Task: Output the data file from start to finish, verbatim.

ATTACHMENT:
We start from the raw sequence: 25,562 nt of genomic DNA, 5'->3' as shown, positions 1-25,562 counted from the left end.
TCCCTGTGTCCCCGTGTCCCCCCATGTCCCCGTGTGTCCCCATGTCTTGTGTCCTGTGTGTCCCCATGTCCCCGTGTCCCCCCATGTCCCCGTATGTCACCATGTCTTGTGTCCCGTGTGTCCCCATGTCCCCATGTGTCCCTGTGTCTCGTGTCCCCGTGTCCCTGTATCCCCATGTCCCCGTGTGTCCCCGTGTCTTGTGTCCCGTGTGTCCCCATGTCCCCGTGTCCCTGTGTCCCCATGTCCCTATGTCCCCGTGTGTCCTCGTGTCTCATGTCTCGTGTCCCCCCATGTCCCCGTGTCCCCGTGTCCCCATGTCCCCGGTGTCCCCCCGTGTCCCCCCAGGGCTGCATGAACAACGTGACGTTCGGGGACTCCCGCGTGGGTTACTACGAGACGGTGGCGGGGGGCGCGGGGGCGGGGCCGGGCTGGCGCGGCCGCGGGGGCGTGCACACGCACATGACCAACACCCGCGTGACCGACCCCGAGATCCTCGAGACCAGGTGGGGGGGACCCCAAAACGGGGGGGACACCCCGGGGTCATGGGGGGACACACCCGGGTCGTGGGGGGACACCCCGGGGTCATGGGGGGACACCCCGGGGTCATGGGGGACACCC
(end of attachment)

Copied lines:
We start from the raw sequence: 25,562 nt of genomic DNA, 5'->3' as shown, positions 1-25,562 counted from the left end.
TCCCTGTGTCCCCGTGTCCCCCCATGTCCCCGTGTGTCCCCATGTCTTGTGTCCTGTGTGTCCCCATGTCCCCGTGTCCCCCCATGTCCCCGTATGTCACCATGTCTTGTGTCCCGTGTGTCCCCATGTCCCCATGTGTCCCTGTGTCTCGTGTCCCCGTGTCCCTGTATCCCCATGTCCCCGTGTGTCCCCGTGTCTTGTGTCCCGTGTGTCCCCATGTCCCCGTGTCCCTGTGTCCCCATGTCCCTATGTCCCCGTGTGTCCTCGTGTCTCATGTCTCGTGTCCCCCCATGTCCCCGTGTCCCCGTGTCCCCATGTCCCCGGTGTCCCCCCGTGTCCCCCCAGGGCTGCATGAACAACGTGACGTTCGGGGACTCCCGCGTGGGTTACTACGAGACGGTGGCGGGGGGCGCGGGGGCGGGGCCGGGCTGGCGCGGCCGCGGGGGCGTGCACACGCACATGACCAACACCCGCGTGACCGACCCCGAGATCCTCGAGACCAGGTGGGGGGGACCCCAAAACGGGGGGGACACCCCGGGGTCATGGGGGGACACACCCGGGTCGTGGGGGGACACCCCGGGGTCATGGGGGGACACCCCGGGGTCATGGGGGACACCC